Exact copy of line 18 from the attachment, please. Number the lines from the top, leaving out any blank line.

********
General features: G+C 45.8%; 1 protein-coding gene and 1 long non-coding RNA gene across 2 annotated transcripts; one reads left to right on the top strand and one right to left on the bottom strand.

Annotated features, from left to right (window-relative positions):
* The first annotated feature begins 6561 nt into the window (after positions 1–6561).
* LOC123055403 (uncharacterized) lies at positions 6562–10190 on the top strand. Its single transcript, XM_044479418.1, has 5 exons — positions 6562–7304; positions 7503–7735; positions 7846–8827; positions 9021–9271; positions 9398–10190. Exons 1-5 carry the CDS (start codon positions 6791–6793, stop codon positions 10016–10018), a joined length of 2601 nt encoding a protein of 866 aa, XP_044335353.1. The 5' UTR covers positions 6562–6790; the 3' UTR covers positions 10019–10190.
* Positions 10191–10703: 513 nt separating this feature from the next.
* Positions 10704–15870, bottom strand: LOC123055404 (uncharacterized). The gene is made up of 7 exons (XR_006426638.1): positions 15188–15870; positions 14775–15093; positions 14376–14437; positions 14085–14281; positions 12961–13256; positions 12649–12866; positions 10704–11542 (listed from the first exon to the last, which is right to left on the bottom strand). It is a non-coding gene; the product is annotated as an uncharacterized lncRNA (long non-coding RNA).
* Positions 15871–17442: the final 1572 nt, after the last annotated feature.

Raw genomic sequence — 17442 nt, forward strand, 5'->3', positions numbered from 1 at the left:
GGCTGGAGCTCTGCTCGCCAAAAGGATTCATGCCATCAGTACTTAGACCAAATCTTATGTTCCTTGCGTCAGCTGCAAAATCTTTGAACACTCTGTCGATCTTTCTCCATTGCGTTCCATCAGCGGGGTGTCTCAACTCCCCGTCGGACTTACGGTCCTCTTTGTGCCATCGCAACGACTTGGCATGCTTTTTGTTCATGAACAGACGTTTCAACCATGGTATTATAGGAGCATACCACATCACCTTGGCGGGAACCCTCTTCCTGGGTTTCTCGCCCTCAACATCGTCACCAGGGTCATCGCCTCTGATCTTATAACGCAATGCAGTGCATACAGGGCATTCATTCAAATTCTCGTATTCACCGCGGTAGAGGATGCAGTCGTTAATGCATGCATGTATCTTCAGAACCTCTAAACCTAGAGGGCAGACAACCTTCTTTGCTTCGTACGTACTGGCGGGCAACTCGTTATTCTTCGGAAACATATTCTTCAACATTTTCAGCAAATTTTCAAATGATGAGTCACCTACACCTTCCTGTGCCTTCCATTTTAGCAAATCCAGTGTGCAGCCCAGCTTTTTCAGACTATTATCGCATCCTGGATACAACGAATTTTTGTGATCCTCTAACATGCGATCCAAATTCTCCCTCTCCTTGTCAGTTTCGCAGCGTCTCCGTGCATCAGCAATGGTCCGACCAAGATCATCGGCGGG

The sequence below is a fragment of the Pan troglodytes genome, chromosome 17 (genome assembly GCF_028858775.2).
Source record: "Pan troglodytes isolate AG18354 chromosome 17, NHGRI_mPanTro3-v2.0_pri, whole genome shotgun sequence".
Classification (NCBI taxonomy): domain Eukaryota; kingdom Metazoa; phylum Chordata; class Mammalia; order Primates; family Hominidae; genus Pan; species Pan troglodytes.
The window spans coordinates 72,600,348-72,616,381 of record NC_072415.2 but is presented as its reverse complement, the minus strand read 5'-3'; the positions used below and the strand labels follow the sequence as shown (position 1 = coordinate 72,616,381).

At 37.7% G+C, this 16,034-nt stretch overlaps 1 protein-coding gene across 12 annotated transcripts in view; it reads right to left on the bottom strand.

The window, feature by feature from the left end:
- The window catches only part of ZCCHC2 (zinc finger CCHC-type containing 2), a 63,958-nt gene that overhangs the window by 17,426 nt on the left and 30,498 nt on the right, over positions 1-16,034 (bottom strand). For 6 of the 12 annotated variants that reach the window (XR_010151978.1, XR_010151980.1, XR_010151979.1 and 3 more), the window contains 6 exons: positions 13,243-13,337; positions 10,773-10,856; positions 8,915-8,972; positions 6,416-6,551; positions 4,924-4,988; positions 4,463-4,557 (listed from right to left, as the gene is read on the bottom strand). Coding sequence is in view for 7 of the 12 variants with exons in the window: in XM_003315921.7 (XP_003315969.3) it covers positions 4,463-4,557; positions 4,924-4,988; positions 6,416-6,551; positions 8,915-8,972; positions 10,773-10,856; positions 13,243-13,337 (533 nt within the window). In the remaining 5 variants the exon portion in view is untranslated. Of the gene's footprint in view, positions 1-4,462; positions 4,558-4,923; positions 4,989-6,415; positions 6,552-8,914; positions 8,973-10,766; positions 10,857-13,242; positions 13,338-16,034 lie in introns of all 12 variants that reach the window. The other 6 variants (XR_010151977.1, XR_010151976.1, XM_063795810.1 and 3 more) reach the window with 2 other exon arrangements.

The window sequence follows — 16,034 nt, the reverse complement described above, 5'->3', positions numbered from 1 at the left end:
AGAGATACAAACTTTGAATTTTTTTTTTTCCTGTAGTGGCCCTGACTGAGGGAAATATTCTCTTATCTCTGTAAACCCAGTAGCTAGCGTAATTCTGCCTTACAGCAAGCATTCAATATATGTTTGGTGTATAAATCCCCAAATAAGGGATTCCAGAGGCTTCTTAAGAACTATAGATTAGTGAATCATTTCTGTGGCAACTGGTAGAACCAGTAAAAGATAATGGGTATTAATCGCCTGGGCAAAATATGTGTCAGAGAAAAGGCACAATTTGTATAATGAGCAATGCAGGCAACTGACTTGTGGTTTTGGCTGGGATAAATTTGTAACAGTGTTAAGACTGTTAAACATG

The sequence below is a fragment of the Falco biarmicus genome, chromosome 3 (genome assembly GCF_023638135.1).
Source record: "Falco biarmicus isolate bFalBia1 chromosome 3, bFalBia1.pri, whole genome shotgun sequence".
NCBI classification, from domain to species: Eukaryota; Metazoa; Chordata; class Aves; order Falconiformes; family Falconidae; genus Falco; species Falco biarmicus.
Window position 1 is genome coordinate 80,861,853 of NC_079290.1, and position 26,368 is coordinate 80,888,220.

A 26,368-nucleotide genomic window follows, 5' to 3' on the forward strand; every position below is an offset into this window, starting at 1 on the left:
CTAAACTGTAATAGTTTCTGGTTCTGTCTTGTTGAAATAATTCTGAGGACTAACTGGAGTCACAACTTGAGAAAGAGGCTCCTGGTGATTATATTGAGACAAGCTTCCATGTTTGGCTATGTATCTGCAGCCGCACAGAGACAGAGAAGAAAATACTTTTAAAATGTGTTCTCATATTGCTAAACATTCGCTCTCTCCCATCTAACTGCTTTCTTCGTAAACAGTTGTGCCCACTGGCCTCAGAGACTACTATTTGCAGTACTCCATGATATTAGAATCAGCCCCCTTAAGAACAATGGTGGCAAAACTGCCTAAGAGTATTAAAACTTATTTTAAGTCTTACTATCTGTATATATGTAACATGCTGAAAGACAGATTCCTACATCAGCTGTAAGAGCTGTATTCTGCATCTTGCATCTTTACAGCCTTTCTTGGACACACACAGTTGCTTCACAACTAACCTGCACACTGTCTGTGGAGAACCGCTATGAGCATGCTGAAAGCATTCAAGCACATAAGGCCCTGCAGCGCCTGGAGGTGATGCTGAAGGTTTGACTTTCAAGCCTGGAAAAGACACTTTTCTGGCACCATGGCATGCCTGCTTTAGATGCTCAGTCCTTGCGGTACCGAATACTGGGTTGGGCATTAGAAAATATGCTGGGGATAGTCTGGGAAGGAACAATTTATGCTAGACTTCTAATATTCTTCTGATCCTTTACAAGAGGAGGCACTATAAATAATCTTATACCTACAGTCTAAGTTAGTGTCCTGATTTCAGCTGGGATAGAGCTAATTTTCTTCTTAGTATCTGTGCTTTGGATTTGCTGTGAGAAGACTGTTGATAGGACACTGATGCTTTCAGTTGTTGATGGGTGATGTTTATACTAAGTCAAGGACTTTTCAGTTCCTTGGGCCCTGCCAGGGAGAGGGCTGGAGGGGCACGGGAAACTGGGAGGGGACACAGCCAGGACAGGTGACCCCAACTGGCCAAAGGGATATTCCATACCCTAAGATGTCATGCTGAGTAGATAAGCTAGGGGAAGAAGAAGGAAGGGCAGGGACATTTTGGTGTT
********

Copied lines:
AGAGATACAAACTTTGAATTTTTTTTTTTCCTGTAGTGGCCCTGACTGAGGGAAATATTCTCTTATCTCTGTAAACCCAGTAGCTAGCGTAATTCTGCCTTACAGCAAGCATTCAATATATGTTTGGTGTATAAATCCCCAAATAAGGGATTCCAGAGGCTTCTTAAGAACTATAGATTAGTGAATCATTTCTGTGGCAACTGGTAGAACCAGTAAAAGATAATGGGTATTAATCGCCTGGGCAAAATATGTGTCAGAGAAAAGGCACAATTTGTATAATGAGCAATGCAGGCAACTGACTTGTGGTTTTGGCTGGGATAAATTTGTAACAGTGTTAAGACTGTTAAACATG